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Br J Nutr. 2013 Feb 14;109(3):511-9. doi: 10.1017/S0007114512001249. Epub 2012 May 1.

Plasma free choline, betaine and cognitive performance: the Hordaland Health Study.

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Department of Nutrition, Faculty of Medicine, Institute of Basic Medical Sciences, University of Oslo, Oslo, Norway.
Department of Child and Adolescent Psychiatry, Haukeland University Hospital, Bergen, Norway.
Department of Public Health and Primary Health Care, University of Bergen, Bergen, Norway.
Section for Pharmacology, Institute of Medicine, Haukeland University Hospital, University of Bergen, Bergen, Norway.
Department of Geriatric Medicine, Norwegian Centre for Dementia Research, Oslo University Hospital, Oslo, Norway.
Department of Pharmacology, Oxford Project to Investigate Memory and Ageing (OPTIMA), University of Oxford, Oxford, UK.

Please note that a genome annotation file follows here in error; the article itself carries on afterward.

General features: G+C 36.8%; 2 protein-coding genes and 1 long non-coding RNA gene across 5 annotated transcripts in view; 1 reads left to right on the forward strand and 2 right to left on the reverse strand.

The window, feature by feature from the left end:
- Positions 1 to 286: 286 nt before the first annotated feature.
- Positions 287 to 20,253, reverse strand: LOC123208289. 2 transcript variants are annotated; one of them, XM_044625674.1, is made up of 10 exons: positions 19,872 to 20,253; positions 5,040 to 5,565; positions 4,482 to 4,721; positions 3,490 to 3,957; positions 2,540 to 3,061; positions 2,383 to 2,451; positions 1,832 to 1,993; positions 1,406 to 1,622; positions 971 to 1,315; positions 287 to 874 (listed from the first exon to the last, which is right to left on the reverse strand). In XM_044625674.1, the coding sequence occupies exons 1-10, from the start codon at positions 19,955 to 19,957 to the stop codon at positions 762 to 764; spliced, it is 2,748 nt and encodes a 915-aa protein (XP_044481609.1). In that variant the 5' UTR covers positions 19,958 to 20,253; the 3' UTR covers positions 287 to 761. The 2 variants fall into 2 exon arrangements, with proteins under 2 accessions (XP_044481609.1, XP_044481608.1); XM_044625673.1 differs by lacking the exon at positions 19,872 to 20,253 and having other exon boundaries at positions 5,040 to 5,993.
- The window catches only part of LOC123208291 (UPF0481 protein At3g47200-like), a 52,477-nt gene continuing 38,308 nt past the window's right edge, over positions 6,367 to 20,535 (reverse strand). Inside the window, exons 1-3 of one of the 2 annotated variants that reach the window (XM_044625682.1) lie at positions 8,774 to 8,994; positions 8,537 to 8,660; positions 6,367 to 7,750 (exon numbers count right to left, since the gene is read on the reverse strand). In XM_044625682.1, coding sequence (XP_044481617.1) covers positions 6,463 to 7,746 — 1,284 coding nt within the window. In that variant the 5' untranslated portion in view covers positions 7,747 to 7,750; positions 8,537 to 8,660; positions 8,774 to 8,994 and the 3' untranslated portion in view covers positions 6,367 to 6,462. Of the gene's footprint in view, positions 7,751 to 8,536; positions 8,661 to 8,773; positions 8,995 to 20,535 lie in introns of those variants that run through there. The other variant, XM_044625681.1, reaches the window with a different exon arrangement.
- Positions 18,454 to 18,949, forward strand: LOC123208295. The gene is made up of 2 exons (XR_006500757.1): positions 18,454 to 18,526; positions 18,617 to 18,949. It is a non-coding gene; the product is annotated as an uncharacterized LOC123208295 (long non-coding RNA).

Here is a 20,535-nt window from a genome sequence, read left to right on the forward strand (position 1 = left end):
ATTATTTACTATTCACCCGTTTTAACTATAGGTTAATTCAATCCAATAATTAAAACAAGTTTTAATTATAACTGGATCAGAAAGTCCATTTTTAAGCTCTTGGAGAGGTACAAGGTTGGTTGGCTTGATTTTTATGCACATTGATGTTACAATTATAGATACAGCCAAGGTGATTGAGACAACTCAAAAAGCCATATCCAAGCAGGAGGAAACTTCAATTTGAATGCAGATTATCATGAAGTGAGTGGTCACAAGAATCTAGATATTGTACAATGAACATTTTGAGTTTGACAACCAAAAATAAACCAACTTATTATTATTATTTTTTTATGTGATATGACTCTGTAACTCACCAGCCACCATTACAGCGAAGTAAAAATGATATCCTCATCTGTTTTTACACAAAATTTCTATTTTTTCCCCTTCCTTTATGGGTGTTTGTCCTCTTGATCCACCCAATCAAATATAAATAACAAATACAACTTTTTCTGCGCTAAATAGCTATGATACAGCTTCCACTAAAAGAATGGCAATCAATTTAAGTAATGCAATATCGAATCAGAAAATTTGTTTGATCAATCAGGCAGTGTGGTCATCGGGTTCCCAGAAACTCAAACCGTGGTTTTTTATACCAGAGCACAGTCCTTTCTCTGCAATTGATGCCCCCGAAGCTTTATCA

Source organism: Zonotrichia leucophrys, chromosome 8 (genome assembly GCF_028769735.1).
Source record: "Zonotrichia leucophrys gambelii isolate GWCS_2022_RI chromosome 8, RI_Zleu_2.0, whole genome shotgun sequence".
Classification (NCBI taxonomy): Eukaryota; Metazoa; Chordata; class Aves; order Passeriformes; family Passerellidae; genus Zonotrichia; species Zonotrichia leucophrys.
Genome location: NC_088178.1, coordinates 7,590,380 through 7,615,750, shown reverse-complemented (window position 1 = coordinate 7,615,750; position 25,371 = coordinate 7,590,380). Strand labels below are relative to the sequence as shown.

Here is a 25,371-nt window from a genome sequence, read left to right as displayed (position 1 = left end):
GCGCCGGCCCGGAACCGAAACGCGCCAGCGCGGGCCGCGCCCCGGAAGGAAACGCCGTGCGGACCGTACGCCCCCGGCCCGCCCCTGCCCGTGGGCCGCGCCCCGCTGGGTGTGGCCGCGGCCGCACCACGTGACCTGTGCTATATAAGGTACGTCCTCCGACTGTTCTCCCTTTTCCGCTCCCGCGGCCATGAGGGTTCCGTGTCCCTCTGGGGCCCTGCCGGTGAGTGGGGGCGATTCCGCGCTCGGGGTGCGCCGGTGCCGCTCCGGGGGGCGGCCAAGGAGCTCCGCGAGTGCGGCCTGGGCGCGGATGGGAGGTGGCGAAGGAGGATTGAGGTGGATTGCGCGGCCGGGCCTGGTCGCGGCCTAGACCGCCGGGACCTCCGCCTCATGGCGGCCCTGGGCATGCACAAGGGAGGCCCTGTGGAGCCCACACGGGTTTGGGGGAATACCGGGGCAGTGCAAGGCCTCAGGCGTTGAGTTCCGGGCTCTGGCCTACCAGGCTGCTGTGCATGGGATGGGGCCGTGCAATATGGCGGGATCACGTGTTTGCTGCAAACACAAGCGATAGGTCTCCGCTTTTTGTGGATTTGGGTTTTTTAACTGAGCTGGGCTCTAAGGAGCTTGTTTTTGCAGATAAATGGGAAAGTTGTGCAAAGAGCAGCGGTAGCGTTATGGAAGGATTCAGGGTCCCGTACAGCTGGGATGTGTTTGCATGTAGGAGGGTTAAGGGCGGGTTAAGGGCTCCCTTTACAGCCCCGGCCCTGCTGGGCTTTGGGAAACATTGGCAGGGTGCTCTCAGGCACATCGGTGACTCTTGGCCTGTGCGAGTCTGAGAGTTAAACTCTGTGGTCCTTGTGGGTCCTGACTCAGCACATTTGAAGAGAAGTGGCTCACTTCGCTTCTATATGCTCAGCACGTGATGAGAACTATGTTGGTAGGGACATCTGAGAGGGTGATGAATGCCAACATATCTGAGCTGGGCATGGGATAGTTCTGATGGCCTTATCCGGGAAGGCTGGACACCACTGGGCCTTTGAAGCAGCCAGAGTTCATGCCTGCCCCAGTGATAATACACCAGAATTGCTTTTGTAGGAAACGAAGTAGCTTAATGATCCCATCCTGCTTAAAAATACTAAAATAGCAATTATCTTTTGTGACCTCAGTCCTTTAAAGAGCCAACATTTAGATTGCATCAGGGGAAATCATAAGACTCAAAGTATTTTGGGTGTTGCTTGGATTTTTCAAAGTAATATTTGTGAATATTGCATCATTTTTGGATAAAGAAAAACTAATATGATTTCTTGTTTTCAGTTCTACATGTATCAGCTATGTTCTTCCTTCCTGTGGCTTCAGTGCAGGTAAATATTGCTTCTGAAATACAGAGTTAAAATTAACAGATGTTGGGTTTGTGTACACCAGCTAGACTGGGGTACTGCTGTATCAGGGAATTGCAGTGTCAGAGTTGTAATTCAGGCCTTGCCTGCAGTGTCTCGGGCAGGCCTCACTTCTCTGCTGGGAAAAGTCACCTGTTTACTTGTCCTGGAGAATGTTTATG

Choline and betaine are nutrients involved in one-carbon metabolism. Choline is essential for neurodevelopment and brain function. We studied the associations between cognitive function and plasma concentrations of free choline and betaine. In a cross-sectional study, 2195 subjects (55 % women), aged 70-74 years, underwent extensive cognitive testing including the Kendrick Object Learning Test (KOLT), Trail Making Test (part A, TMT-A), modified versions of the Digit Symbol Test (m-DST), Block Design (m-BD), Mini-Mental State Examination (m-MMSE) and Controlled Oral Word Association Test (COWAT). Compared with low concentrations, high choline (>8·4 μmol/l) was associated with better test scores in the TMT-A (56·0 v. 61·5, P=0·004), m-DST (10·5 v. 9·8, P=0·005) and m-MMSE (11·5 v. 11·4, P=0·01). A generalised additive regression model showed a positive dose-response relationship between the m-MMSE and choline (P=0·012 from a corresponding linear regression model). Betaine was associated with the KOLT, TMT-A and COWAT, but after adjustments for potential confounders, the associations lost significance. Risk ratios (RR) for poor test performance roughly tripled when low choline was combined with either low plasma vitamin B₁₂ (≤257 pmol/l) concentrations (RR(KOLT)=2·6, 95 % CI 1·1, 6·1; RR(m-MMSE)=2·7, 95 % CI 1·1, 6·6; RR(COWAT)=3·1, 95 % CI 1·4, 7·2) or high methylmalonic acid (MMA) (≥3·95 μmol/l) concentrations (RR(m-BD)=2·8, 95 % CI 1·3, 6·1). Low betaine (≤31·1 μmol/l) combined with high MMA was associated with elevated RR on KOLT (RR(KOLT)=2·5, 95 % CI 1·0, 6·2). Low plasma free choline concentrations are associated with poor cognitive performance. There were significant interactions between low choline or betaine and low vitamin B₁₂ or high MMA on cognitive performance.

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